Which traits are related to schizophrenia?
Genes play a role in schizophrenia, the most common mental illness in Australia, but not all genes are created equal.
The study found that those with the most schizophrenia genes tended to be older and more male, had more co-morbidities, and were more likely to be black, poor, or in poorer health.
The same is true for those with a more complex history of psychiatric disorders, such as bipolar disorder or psychosis.
Some of these genetic variants are also linked to risk of developing schizophrenia.
Genes also affect other aspects of mental health and health outcomes.
“These genetic variants seem to influence a lot of things, including risk of having schizophrenia and psychotic disorders,” said lead author Dr Daniel Bressan, a professor of psychiatry and behavioural sciences at the University of Melbourne.
“If we want to get ahead of this pandemic we have to understand the genetic variants that predispose people to schizophrenia, so we can identify and intervene in those that we don’t understand.”
For the study, researchers looked at more than 13,000 people who were diagnosed with schizophrenia and matched them with a similar cohort of healthy people in Australia.
They also looked at a group of people with schizophrenia who had not been diagnosed.
They found that genetic variants associated with schizophrenia were linked to higher levels of co-occurring mental disorders and higher rates of mental illness.
For example, schizophrenia was linked to anxiety disorders, which are thought to be a result of a disruption of the neurotransmitter serotonin.
Other genes linked to schizophrenia include the gene for the hormone oxytocin, which is also involved in oxytocine release.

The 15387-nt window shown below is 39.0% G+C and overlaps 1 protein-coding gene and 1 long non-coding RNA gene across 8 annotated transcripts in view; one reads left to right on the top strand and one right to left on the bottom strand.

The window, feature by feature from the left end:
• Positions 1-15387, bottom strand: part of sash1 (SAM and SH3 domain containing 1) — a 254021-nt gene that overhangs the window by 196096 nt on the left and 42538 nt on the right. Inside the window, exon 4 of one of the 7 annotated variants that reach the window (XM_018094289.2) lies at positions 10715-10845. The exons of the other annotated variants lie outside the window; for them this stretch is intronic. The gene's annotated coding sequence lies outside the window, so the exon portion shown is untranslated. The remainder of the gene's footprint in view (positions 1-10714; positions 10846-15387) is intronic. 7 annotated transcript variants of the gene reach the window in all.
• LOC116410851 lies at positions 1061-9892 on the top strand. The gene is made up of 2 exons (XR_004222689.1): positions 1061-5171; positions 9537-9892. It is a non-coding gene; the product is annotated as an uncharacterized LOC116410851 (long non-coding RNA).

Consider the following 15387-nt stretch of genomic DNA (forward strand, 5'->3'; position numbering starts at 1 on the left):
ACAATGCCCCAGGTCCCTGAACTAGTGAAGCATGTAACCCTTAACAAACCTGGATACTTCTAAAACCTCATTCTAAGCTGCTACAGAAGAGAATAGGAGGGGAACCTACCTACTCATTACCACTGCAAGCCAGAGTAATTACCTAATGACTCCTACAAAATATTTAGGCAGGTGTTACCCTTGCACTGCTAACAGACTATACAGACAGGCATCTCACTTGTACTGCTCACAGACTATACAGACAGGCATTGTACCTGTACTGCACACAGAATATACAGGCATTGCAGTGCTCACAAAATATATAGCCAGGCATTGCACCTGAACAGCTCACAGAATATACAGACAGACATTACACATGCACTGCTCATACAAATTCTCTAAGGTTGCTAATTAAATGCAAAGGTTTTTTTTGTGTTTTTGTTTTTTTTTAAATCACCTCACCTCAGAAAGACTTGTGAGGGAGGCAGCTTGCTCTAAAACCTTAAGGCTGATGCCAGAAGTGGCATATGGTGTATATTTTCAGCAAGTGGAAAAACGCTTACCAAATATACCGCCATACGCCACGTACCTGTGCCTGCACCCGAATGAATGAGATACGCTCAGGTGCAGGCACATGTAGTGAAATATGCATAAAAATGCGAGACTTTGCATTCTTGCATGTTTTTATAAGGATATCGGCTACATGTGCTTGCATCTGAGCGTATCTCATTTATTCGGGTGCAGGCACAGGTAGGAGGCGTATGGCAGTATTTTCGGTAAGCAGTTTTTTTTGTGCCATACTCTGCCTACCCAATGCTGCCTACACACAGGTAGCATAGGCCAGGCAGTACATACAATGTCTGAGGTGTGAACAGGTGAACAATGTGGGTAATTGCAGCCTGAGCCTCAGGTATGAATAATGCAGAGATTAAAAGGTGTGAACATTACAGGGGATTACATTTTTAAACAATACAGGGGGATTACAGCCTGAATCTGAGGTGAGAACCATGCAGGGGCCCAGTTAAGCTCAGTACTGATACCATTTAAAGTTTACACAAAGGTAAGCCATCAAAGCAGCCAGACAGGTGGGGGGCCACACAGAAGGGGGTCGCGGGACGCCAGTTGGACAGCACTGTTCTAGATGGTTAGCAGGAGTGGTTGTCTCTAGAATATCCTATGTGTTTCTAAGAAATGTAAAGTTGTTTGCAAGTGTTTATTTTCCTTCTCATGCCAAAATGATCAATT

People with more cooccurring disorders were also more likely than people with fewer coexisting disorders to have schizophrenia.
The researchers found that schizophrenia was also linked with the gene FTO, which regulates the production of the stress hormone cortisol.
The other gene linked to the risk of schizophrenia was C-reactive protein, a marker for inflammation in the blood.
This inflammation can lead to heart disease and other conditions.
It was also the case that people with more schizophrenia were more frequently diagnosed with depression, anxiety, and depression-like symptoms, and less likely to have co-existing conditions.
The most common genetic variants linked to mental illness are rs761213 and rs1623.
These genes are also involved with a lot more psychiatric conditions.
For instance, rs1613 is linked to mood disorders and rs7613 is associated with psychosis.
These findings are important because they indicate that there may be genetic variants in the brain that increase the risk for mental health disorders, Bressam said.
“We don’t know if there are specific genetic variants, but the idea that there are genetic variants influencing mental health in people is a very intriguing hypothesis,” he said.
Dr Jodie Macdonald, a clinical psychologist and research associate at the National Health and Medical Research Council’s Centre for Mental Health and Addiction, said it was important to understand how genes interact with each other.
“What’s interesting about this study is that it looks at some genetic variants which might be associated with co-diagnoses of schizophrenia and that they’re related to co-risk factors for mental illness,” she said.
The research was published in the journal PLOS Genetics.
For more information on schizophrenia, including how to treat it, visit the Mental Health Foundation’s website.